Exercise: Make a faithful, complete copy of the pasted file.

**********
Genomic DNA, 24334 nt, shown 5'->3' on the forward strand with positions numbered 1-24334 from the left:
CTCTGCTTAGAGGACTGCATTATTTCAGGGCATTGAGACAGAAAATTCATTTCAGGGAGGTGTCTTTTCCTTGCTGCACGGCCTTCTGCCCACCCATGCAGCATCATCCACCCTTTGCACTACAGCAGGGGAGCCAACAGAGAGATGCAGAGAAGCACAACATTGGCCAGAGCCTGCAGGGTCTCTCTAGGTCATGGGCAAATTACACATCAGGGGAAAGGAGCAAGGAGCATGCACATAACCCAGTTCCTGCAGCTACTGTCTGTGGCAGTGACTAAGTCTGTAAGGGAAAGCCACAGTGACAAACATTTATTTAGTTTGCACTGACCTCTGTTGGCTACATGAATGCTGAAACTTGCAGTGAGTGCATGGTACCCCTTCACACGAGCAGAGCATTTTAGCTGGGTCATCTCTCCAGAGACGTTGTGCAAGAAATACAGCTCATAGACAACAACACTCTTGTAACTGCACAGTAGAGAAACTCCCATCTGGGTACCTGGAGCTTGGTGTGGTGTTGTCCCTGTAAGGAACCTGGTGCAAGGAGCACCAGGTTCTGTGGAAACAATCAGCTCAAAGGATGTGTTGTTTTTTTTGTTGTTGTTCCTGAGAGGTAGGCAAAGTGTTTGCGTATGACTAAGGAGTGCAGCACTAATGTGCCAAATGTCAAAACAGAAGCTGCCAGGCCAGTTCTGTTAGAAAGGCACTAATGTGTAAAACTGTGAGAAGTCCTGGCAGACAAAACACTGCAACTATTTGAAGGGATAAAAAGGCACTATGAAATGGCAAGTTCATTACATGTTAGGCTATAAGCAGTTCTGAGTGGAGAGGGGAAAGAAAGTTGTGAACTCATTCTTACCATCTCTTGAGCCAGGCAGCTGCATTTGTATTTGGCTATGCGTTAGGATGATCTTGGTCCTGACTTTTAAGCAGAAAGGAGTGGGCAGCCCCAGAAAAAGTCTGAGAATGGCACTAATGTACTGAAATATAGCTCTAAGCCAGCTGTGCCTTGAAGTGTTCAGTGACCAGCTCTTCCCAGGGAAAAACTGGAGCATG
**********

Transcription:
Genomic DNA, 24334 nt, shown 5'->3' on the forward strand with positions numbered 1-24334 from the left:
CTCTGCTTAGAGGACTGCATTATTTCAGGGCATTGAGACAGAAAATTCATTTCAGGGAGGTGTCTTTTCCTTGCTGCACGGCCTTCTGCCCACCCATGCAGCATCATCCACCCTTTGCACTACAGCAGGGGAGCCAACAGAGAGATGCAGAGAAGCACAACATTGGCCAGAGCCTGCAGGGTCTCTCTAGGTCATGGGCAAATTACACATCAGGGGAAAGGAGCAAGGAGCATGCACATAACCCAGTTCCTGCAGCTACTGTCTGTGGCAGTGACTAAGTCTGTAAGGGAAAGCCACAGTGACAAACATTTATTTAGTTTGCACTGACCTCTGTTGGCTACATGAATGCTGAAACTTGCAGTGAGTGCATGGTACCCCTTCACACGAGCAGAGCATTTTAGCTGGGTCATCTCTCCAGAGACGTTGTGCAAGAAATACAGCTCATAGACAACAACACTCTTGTAACTGCACAGTAGAGAAACTCCCATCTGGGTACCTGGAGCTTGGTGTGGTGTTGTCCCTGTAAGGAACCTGGTGCAAGGAGCACCAGGTTCTGTGGAAACAATCAGCTCAAAGGATGTGTTGTTTTTTTTGTTGTTGTTCCTGAGAGGTAGGCAAAGTGTTTGCGTATGACTAAGGAGTGCAGCACTAATGTGCCAAATGTCAAAACAGAAGCTGCCAGGCCAGTTCTGTTAGAAAGGCACTAATGTGTAAAACTGTGAGAAGTCCTGGCAGACAAAACACTGCAACTATTTGAAGGGATAAAAAGGCACTATGAAATGGCAAGTTCATTACATGTTAGGCTATAAGCAGTTCTGAGTGGAGAGGGGAAAGAAAGTTGTGAACTCATTCTTACCATCTCTTGAGCCAGGCAGCTGCATTTGTATTTGGCTATGCGTTAGGATGATCTTGGTCCTGACTTTTAAGCAGAAAGGAGTGGGCAGCCCCAGAAAAAGTCTGAGAATGGCACTAATGTACTGAAATATAGCTCTAAGCCAGCTGTGCCTTGAAGTGTTCAGTGACCAGCTCTTCCCAGGGAAAAACTGGAGCATG